Virginia Wind Comments to the Virginia State Corporation Commission
March 29, 2006
by Rick Webb & Dan Boone
These comments concern the application of Highland New Wind Development, LLC for a
certificate to construct and operate a generating facility in Highland County. They are submitted
on behalf of Virginia Wind, a not-for-profit organization addressing the need for effective
environmental assessment prior to utility-scale wind development in the western Virginia and
central Appalachian region.3 We submit to the Commission that the proposed Highland New
Wind Development (HNWD) project presents a risk of unacceptable environmental harm and
that the potential benefits of the project are minimal.
• The risk of environmental harm associated with the proposed HNWD project is large and insufficient study has been conducted to allow informed development of mitigation strategies and permit conditions.
• Adherence to FWS guidelines for wind project siting and specific recommendations for the HNWD proposal is clearly warranted based on both the applicant’s environmental studies and natural resource agency review comments. The guidelines and recommendations include: (1) avoidance of bird and bat concentration areas, (2) study of wildlife use over a period of three years and during all seasons, (3) involvement of agency and independent wildlife specialists in all wildlife studies, and (4) evaluation of cumulative impacts of potential regional-scale wind energy development.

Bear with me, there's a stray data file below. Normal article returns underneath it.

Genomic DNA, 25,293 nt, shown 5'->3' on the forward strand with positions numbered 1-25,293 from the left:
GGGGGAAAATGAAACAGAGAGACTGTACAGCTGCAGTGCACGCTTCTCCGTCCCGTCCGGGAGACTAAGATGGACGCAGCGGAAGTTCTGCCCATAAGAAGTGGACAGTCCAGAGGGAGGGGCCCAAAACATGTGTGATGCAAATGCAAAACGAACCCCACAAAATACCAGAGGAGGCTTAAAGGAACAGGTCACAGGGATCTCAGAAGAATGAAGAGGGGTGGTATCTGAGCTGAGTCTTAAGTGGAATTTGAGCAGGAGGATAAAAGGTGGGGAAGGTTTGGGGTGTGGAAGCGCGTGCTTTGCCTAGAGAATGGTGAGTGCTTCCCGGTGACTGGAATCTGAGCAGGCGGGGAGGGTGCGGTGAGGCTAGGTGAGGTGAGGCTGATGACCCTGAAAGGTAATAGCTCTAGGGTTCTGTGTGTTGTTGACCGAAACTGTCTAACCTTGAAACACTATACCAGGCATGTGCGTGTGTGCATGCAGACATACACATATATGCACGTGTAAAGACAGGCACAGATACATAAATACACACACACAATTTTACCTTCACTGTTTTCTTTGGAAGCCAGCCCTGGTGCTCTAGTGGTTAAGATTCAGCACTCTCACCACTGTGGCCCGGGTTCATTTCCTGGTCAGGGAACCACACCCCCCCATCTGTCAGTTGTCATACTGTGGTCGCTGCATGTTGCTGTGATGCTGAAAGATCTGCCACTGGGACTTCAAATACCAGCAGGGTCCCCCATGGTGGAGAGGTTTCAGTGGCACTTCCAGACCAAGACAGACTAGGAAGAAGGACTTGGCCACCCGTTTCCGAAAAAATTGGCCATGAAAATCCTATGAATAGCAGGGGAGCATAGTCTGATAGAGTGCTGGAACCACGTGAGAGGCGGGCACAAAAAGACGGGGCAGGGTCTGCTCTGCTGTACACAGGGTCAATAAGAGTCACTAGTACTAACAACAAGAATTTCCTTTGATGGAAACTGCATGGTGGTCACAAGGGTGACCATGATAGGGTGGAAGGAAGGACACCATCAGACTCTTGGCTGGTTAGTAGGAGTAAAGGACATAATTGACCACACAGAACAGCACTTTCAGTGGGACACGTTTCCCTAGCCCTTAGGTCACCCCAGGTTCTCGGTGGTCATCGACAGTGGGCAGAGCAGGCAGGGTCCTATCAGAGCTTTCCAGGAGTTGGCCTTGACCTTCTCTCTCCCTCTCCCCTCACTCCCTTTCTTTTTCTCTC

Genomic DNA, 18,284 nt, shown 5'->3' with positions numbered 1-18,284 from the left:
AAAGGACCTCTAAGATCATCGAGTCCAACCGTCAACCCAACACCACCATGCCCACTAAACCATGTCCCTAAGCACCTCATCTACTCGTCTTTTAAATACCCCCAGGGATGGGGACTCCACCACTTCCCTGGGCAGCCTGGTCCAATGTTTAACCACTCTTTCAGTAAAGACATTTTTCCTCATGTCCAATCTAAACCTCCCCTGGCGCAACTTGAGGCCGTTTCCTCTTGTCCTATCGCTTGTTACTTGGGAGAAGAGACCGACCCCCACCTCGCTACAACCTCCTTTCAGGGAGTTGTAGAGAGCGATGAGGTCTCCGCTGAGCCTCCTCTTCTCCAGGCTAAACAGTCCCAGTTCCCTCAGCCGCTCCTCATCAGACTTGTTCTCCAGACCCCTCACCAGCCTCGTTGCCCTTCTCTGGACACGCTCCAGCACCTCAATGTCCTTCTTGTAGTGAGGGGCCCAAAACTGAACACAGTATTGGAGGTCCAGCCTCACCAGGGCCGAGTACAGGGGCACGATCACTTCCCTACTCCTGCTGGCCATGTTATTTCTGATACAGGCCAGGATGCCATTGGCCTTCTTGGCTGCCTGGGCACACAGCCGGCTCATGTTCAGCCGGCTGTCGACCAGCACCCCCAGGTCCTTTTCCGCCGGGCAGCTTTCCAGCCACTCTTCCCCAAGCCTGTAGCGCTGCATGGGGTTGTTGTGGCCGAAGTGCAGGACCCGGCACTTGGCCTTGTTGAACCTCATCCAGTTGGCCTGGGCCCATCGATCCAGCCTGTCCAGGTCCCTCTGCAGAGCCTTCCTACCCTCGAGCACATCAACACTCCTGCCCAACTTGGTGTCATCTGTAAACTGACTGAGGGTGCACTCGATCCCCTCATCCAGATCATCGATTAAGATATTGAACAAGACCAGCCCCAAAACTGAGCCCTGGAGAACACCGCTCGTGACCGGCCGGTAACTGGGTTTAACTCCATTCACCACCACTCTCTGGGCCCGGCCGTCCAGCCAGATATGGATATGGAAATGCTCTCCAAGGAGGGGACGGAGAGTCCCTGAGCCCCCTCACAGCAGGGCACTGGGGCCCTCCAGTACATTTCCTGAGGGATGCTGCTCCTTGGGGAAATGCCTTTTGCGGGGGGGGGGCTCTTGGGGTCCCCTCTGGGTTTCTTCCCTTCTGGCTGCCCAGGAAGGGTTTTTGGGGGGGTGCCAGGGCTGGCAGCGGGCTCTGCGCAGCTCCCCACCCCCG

• The potential for electricity generation associated with estimated total onshore wind development capacity in Virginia is relatively small compared with current and projected electricity demand, and the potential for electricity generation associated with the proposed HNWD project is insignificant.
• Wind energy development in Virginia’s mountains will not obviate or significantly reduce the need for new power generation facilities to meet the increasing demand for electricity during summertime (when state and regional demand for power is at its highest) because the generation of electricity from industrial wind turbines sited in the Central Appalachian region is minimal and at its lowest level during the summer months.
• The potential for pollution offsets associated with estimated total onshore wind development capacity in Virginia is relatively small compared with total pollutant emissions associated with electricity production in Virginia, and the potential for pollution offsets associated with the proposed HNWD project is insignificant.